Wednesday, October 28, 2015

Review: Doctor Who Impossible Worlds

One of the great things about Doctor Who these days is that it is popular enough to sustain the sort of lavish, large format art book which, as a publisher, I can only dream of producing.  And this year, the must have book for Christmas is Stephen Nicholas and Mike Tucker's Impossible Worlds.

The book is indeed a lavish art book, but it really needs to be seen to be appreciated fully. What impressed me first was the lovely cut-out hexagon on the cover, through which the front endpaper can be seen, printed with the TARDIS console. This sort of paper engineering costs a fortune, and the heavy stock of the cover is also of great quality ...

But onto the book itself. Stephen Nicholas has been the supervising art director for Doctor Who since the show returned in 2005, and so has access to an incredible array of designs and artwork for the show, each depicting the development of ideas, monsters, sets and spaceships which have then appeared in all their glory. Mike Tucker runs a company called The Model Unit, which specialises in detailed model work for film and television - and some of their work is so good that you would never know or realise that it was a model in the first place!  Together they have split the book into sections, each looking at a different aspect of the show: The TARDIS interior, Daleks, Cybermen, Sontarans, other Monsters, Tools and Devices, and alien planets; and in each case, there is a brief look at some of the elements from the classic series (*Disclosure here as I helped with sourcing some of the sketches and designs which are shown*) followed by a more comprehensive and detailed look at how the new series dealt with the elements.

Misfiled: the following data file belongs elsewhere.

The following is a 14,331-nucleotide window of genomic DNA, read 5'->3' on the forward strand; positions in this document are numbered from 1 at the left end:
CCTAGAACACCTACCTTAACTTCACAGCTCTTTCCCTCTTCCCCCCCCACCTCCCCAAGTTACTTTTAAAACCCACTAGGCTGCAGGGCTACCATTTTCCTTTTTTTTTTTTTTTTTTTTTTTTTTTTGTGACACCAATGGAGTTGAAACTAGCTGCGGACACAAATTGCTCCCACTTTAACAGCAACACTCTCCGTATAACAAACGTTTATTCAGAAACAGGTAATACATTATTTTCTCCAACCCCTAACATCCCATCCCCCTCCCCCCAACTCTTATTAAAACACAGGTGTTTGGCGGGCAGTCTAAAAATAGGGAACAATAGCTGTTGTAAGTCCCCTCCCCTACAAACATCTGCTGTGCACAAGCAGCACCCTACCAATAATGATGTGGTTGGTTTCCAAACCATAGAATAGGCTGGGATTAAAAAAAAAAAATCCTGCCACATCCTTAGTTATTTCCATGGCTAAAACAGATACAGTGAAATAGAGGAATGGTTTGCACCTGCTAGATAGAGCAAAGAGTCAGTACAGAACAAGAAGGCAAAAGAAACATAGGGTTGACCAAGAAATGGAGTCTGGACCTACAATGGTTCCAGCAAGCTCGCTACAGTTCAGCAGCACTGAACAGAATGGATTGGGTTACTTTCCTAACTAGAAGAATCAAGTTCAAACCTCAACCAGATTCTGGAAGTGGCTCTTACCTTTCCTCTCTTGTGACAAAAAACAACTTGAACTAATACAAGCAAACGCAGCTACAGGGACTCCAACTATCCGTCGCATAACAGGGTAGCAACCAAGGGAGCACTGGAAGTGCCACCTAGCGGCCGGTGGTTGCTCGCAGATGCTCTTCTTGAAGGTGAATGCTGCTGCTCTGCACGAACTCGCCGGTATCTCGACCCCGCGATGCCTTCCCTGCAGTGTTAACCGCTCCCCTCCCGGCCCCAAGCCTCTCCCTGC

Thus we get gorgeous sketches and artwork of Daleks of every persuasion, showing their internals and externals, ideas for  how they open,  what variant weaponry they should have, including Davros, Emperors, Supremes, Genesis Ark, Control Rooms ... it's an impressive feat and is repeated with the Cybermen, where some of the early abandoned designs are just nightmarish ...

It's a brilliant book to flip through, to soak up the talent behind the props ... the ideas which didn't make it ...  Personally I'm really fond of an artist called Alex Fort, whose designs never seem to make it to screen, but are the most original and artistic perhaps of them all. His Cybermen and Silurians are inspired ... maybe one day we'll see some of his visions on screen.

Oh, and if all that wasn't enough, there's a folder in the back containing several full colour art prints of some of the designs - incuding of the Zygon Control Room (or something) from the yet to be transmitted episodes on television ... lovely stuff!

At £35, the book might seem expensive, but it's far more worthwhile than many of the aimed-at-kids picture books which are also being produced at a rate of knotts. Plus, if you shop around you might find it cheaper, or, next year, as with many of the other books released on the show, it might appear in a cheaper edition in W H Smith or The Works, or from The Book People ...

Top marks from me for this, then. A brilliant look at the art and concept design behind the show, highlighting just why Doctor Who is consistently one of the best looking shows on television.

And you can listen to Mike Tucker talking about the book, on Sam Stone's THE STONE TAPES Podcast here:

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